I grew up listening to CBC Radio. It was on much of the time in our house. When we’d go to our family camp [cottage] we’d position the rabbit ears on the little radio in the kitchen in order to hear Peter Gzowski’s voice. Turning the radio on makes me feel nostalgic and somehow “safe” as a result. In my own home we regularly listen to The Vinyl Cafe with Stuart McLean on Saturday mornings. I admittedly love that Cate knows Tom Power and Rich Terfry or, “Stir-Fry” as she likes to call him. Though I don’t know Jian Ghomeshi beyond his voice, he like Gzowski, felt like one of my CBC friends, which is why I’ve been somewhat glued to the news this past week.

I’ve read a lot of the commentary that has accompanied Ghomeshi’s firing, the initial public support, the multiple allegations of abuse, the mounting evidence against him and the extreme fallout since. The only thing that I am glad about is that this has ignited a conversation about changing rape culture, while being so sad that it took this.

Because of the nature of my work at The Dale and the faith that informs how I do it, I find myself wondering ‘what next’? What next for Ghomeshi? What next for the women he harmed? What next for the culture that for too long has turned a blind eye to sexual offences? What does restorative justice look like? I journey alongside people in Parkdale who have been either or in some cases both, offender and victim. There is nothing simple about answering the ‘what next’ question in situations that are this painful and complex.

I’m not sure how to answer the questions that have been stirred in me. I do know this has served to solidify my desire to live in community where we can call one another to account. I need people to tell me when I am messing up and help pull me back on to the right track. Of course, this isn’t a fail-safe plan. I can choose to go my own way even with people telling me I should do otherwise. My hope though is that by being surrounded by people choosing to love me (and I them) that I might avoid having to hit the proverbial bottom. Or, if I do go to the depths, that I will have people there to pick me up.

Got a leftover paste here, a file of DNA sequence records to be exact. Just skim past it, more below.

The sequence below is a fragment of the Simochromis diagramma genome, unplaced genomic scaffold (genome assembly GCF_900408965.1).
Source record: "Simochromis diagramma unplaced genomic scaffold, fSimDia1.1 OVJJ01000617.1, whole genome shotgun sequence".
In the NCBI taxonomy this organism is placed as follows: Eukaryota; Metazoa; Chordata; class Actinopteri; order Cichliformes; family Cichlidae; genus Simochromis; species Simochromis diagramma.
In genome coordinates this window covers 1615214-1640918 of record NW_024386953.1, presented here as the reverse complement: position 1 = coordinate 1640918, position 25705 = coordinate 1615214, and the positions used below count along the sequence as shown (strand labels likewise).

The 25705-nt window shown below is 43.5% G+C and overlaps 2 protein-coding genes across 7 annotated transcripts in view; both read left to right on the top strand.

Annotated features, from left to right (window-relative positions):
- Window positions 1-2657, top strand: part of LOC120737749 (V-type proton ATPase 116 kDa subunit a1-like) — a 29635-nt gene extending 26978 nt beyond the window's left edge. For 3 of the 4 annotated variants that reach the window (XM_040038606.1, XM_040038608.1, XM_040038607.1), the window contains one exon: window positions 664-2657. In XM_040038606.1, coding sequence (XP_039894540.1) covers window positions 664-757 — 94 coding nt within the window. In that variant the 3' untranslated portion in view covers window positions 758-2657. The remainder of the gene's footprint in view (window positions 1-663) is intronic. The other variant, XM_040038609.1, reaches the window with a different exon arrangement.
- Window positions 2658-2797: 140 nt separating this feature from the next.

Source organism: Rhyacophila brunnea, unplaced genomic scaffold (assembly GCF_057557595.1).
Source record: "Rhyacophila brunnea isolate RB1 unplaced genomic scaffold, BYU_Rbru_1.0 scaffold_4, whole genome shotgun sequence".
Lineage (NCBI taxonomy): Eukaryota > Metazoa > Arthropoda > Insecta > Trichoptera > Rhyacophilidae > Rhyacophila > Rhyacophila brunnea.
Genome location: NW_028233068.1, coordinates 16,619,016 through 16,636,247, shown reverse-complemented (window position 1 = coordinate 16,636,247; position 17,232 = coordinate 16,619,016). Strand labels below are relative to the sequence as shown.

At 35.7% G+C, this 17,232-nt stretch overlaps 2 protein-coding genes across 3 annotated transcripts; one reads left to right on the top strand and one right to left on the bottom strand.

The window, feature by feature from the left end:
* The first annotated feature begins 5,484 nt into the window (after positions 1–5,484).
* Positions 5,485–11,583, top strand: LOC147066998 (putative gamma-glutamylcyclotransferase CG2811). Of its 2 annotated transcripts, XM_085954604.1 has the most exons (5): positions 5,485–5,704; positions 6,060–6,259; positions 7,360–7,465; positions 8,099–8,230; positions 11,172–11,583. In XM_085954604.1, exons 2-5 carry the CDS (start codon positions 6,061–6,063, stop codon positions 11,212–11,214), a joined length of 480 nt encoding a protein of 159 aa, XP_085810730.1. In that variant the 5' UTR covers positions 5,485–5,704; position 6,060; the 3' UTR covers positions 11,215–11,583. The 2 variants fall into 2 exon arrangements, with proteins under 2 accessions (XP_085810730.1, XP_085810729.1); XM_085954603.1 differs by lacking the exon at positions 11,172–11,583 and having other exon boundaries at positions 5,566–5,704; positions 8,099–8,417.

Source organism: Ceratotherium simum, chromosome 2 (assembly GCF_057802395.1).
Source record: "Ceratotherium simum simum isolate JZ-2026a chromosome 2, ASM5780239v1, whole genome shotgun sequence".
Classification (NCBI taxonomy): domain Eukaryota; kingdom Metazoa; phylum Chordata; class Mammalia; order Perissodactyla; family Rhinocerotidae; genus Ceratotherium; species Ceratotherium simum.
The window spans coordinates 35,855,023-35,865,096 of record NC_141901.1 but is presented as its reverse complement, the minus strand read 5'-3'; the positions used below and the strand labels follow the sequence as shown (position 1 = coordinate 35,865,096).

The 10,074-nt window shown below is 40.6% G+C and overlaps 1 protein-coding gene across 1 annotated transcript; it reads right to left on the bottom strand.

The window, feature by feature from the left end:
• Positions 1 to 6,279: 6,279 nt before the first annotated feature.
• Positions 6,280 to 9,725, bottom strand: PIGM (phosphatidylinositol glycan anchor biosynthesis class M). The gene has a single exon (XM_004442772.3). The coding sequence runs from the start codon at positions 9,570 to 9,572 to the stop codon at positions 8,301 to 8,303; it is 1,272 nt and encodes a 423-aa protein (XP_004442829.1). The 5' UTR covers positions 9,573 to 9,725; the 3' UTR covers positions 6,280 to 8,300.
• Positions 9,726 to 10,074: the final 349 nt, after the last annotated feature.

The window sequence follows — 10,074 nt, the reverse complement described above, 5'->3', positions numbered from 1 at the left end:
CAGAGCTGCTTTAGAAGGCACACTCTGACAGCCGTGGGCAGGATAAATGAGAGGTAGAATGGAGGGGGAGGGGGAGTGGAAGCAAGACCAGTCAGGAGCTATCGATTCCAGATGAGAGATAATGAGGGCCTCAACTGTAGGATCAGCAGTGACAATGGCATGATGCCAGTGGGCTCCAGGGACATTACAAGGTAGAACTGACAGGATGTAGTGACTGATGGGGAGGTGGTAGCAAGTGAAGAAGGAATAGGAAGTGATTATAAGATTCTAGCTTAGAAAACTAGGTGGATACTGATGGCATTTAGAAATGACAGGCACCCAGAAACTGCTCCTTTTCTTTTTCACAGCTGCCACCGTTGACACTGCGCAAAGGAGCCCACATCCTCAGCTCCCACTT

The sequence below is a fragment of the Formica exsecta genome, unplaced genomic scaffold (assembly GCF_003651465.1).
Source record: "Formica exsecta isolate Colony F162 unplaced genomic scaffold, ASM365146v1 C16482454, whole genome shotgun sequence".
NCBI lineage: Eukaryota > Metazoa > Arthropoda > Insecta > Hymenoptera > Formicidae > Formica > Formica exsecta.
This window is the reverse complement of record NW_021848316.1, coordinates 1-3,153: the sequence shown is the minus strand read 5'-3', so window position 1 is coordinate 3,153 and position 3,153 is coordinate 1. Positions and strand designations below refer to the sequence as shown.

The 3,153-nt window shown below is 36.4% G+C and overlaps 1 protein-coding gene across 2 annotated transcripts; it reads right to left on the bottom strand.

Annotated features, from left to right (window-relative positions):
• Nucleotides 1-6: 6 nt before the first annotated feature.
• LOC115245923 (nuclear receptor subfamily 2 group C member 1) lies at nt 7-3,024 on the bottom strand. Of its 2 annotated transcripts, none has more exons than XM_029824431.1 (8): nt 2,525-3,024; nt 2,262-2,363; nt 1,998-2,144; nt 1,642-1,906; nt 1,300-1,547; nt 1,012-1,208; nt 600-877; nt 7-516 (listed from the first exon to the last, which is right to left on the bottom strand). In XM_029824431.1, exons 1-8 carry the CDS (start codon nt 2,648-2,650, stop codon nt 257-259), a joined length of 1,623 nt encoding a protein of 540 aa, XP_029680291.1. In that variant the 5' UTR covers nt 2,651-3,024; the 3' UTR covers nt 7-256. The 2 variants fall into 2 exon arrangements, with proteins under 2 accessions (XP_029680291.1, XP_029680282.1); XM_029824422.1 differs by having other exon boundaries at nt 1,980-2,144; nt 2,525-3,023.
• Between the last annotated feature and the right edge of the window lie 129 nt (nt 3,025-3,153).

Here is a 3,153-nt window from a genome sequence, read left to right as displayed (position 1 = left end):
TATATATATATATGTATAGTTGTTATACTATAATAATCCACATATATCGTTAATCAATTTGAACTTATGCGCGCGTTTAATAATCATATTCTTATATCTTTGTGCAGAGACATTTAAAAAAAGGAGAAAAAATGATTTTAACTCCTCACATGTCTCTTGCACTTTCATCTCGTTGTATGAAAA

I find myself weeping for the women who have been wounded deeply; for those who have spoken out and for those who haven’t. I wonder where Ghomeshi has retreated to. How is his family? I am still listening to conversations in coffee shops and grocery stores that go much like this: “Those women are gold diggers. What happens behind closed doors is none of my business”. I ask incredulously, “Really”?

Here’s the thing: we cannot live in a bubble. Our actions, whether we or Ghomeshi want to admit it or not, impact others. We need to learn how to be repentant when we hurt one another. Our culture makes it easy to believe that we are only responsible for ourselves, that we deserve to do whatever makes us happy. I would argue that our lives are much more entwined than that. We were created to be in relationship. As author Henri Nouwen once said, “The mental and spiritual health of a community depends largely on the way its members live their most personal lives as a service to their fellow human beings”.

May we work to truly take care of one another.







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